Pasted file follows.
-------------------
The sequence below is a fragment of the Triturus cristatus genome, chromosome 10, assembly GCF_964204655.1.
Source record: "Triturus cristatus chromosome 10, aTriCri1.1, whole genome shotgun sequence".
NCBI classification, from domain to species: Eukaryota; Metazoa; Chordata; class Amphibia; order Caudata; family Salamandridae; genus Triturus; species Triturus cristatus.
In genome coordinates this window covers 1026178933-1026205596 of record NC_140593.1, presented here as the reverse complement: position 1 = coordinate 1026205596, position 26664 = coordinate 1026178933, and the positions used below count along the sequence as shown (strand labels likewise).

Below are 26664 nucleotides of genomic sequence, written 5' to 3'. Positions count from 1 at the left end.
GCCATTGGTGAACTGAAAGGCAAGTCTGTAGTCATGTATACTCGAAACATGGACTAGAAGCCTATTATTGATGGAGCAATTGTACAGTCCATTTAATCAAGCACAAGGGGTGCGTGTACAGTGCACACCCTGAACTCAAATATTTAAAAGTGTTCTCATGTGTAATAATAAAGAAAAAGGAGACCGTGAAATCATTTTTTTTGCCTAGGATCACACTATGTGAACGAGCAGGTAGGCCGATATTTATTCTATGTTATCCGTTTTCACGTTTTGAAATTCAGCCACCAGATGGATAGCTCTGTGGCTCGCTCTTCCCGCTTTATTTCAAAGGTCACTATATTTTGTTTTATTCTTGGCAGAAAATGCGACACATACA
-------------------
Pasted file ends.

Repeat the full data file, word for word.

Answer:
The sequence below is a fragment of the Triturus cristatus genome, chromosome 10, assembly GCF_964204655.1.
Source record: "Triturus cristatus chromosome 10, aTriCri1.1, whole genome shotgun sequence".
NCBI classification, from domain to species: Eukaryota; Metazoa; Chordata; class Amphibia; order Caudata; family Salamandridae; genus Triturus; species Triturus cristatus.
In genome coordinates this window covers 1026178933-1026205596 of record NC_140593.1, presented here as the reverse complement: position 1 = coordinate 1026205596, position 26664 = coordinate 1026178933, and the positions used below count along the sequence as shown (strand labels likewise).

Below are 26664 nucleotides of genomic sequence, written 5' to 3'. Positions count from 1 at the left end.
GCCATTGGTGAACTGAAAGGCAAGTCTGTAGTCATGTATACTCGAAACATGGACTAGAAGCCTATTATTGATGGAGCAATTGTACAGTCCATTTAATCAAGCACAAGGGGTGCGTGTACAGTGCACACCCTGAACTCAAATATTTAAAAGTGTTCTCATGTGTAATAATAAAGAAAAAGGAGACCGTGAAATCATTTTTTTTGCCTAGGATCACACTATGTGAACGAGCAGGTAGGCCGATATTTATTCTATGTTATCCGTTTTCACGTTTTGAAATTCAGCCACCAGATGGATAGCTCTGTGGCTCGCTCTTCCCGCTTTATTTCAAAGGTCACTATATTTTGTTTTATTCTTGGCAGAAAATGCGACACATACA